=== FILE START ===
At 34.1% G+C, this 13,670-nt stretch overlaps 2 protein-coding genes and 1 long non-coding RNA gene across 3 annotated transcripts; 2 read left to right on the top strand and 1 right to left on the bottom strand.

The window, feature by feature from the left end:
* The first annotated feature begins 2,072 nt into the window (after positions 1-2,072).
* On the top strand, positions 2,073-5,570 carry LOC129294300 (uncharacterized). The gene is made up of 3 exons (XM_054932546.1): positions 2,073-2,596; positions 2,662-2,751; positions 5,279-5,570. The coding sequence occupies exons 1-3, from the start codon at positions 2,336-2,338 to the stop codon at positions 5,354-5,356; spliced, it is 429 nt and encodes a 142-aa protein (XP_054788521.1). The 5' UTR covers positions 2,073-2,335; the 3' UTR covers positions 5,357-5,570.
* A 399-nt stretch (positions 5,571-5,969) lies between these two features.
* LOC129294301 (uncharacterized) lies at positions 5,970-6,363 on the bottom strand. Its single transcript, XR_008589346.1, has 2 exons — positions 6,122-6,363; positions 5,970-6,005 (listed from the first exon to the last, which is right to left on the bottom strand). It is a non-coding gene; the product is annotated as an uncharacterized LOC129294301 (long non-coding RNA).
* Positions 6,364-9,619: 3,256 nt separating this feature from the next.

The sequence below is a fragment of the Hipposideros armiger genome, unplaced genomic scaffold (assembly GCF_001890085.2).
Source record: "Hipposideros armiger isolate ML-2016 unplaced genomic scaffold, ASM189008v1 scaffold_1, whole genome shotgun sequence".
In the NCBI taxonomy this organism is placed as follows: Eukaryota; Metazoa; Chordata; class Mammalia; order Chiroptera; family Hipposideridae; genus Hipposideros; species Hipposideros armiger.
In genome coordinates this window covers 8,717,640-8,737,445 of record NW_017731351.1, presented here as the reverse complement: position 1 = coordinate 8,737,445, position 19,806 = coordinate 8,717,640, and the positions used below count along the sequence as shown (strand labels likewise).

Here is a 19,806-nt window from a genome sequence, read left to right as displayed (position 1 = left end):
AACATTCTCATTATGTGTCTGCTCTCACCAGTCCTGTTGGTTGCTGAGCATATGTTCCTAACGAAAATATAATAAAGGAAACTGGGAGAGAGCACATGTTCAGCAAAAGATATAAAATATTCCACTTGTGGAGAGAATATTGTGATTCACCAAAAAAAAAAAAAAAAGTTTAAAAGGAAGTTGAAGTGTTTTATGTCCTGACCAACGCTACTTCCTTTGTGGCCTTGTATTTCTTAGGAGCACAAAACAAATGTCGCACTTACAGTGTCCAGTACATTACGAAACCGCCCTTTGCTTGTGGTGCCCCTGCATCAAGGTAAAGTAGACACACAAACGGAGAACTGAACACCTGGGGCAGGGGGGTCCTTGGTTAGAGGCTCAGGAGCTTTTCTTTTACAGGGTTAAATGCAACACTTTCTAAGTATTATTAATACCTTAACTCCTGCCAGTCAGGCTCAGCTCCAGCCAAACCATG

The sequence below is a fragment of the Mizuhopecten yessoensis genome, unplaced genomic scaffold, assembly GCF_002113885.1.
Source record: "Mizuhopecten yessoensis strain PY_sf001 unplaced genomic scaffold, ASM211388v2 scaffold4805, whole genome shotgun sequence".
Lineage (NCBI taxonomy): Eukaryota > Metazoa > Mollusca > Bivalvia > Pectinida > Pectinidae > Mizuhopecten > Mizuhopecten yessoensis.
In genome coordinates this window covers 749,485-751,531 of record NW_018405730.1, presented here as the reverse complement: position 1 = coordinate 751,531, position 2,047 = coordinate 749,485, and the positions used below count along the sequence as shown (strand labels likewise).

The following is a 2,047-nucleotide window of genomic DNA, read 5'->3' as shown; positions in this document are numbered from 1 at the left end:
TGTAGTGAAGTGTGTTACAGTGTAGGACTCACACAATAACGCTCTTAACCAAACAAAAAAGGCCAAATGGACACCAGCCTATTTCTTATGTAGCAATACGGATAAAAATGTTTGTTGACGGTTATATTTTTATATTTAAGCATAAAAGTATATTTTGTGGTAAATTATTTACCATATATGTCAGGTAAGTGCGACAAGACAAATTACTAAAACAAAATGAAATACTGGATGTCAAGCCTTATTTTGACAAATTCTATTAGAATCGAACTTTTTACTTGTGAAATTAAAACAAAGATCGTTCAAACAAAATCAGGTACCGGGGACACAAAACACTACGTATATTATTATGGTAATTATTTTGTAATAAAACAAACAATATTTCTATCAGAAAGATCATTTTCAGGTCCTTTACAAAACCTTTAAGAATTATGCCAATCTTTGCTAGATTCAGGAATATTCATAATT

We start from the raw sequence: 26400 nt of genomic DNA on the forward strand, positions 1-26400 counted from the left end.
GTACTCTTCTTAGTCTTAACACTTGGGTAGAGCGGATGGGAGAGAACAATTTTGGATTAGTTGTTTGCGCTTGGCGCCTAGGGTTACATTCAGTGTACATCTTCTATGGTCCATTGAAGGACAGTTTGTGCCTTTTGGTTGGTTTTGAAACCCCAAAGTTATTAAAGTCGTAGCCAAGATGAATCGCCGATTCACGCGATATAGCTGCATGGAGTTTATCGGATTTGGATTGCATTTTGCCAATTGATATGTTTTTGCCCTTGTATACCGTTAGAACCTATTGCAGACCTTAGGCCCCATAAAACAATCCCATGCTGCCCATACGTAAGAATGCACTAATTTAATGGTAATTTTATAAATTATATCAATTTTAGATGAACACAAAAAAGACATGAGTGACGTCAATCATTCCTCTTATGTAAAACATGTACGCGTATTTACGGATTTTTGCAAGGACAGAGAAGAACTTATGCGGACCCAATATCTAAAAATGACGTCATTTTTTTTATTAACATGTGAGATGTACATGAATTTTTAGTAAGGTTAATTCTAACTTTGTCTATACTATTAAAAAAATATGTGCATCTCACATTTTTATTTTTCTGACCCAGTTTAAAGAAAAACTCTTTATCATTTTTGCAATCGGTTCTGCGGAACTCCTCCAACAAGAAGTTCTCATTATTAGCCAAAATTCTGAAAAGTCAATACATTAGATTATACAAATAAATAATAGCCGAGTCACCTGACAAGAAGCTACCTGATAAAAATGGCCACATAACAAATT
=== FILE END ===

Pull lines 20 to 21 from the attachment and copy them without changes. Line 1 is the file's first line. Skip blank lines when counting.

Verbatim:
We start from the raw sequence: 26400 nt of genomic DNA on the forward strand, positions 1-26400 counted from the left end.
GTACTCTTCTTAGTCTTAACACTTGGGTAGAGCGGATGGGAGAGAACAATTTTGGATTAGTTGTTTGCGCTTGGCGCCTAGGGTTACATTCAGTGTACATCTTCTATGGTCCATTGAAGGACAGTTTGTGCCTTTTGGTTGGTTTTGAAACCCCAAAGTTATTAAAGTCGTAGCCAAGATGAATCGCCGATTCACGCGATATAGCTGCATGGAGTTTATCGGATTTGGATTGCATTTTGCCAATTGATATGTTTTTGCCCTTGTATACCGTTAGAACCTATTGCAGACCTTAGGCCCCATAAAACAATCCCATGCTGCCCATACGTAAGAATGCACTAATTTAATGGTAATTTTATAAATTATATCAATTTTAGATGAACACAAAAAAGACATGAGTGACGTCAATCATTCCTCTTATGTAAAACATGTACGCGTATTTACGGATTTTTGCAAGGACAGAGAAGAACTTATGCGGACCCAATATCTAAAAATGACGTCATTTTTTTTATTAACATGTGAGATGTACATGAATTTTTAGTAAGGTTAATTCTAACTTTGTCTATACTATTAAAAAAATATGTGCATCTCACATTTTTATTTTTCTGACCCAGTTTAAAGAAAAACTCTTTATCATTTTTGCAATCGGTTCTGCGGAACTCCTCCAACAAGAAGTTCTCATTATTAGCCAAAATTCTGAAAAGTCAATACATTAGATTATACAAATAAATAATAGCCGAGTCACCTGACAAGAAGCTACCTGATAAAAATGGCCACATAACAAATT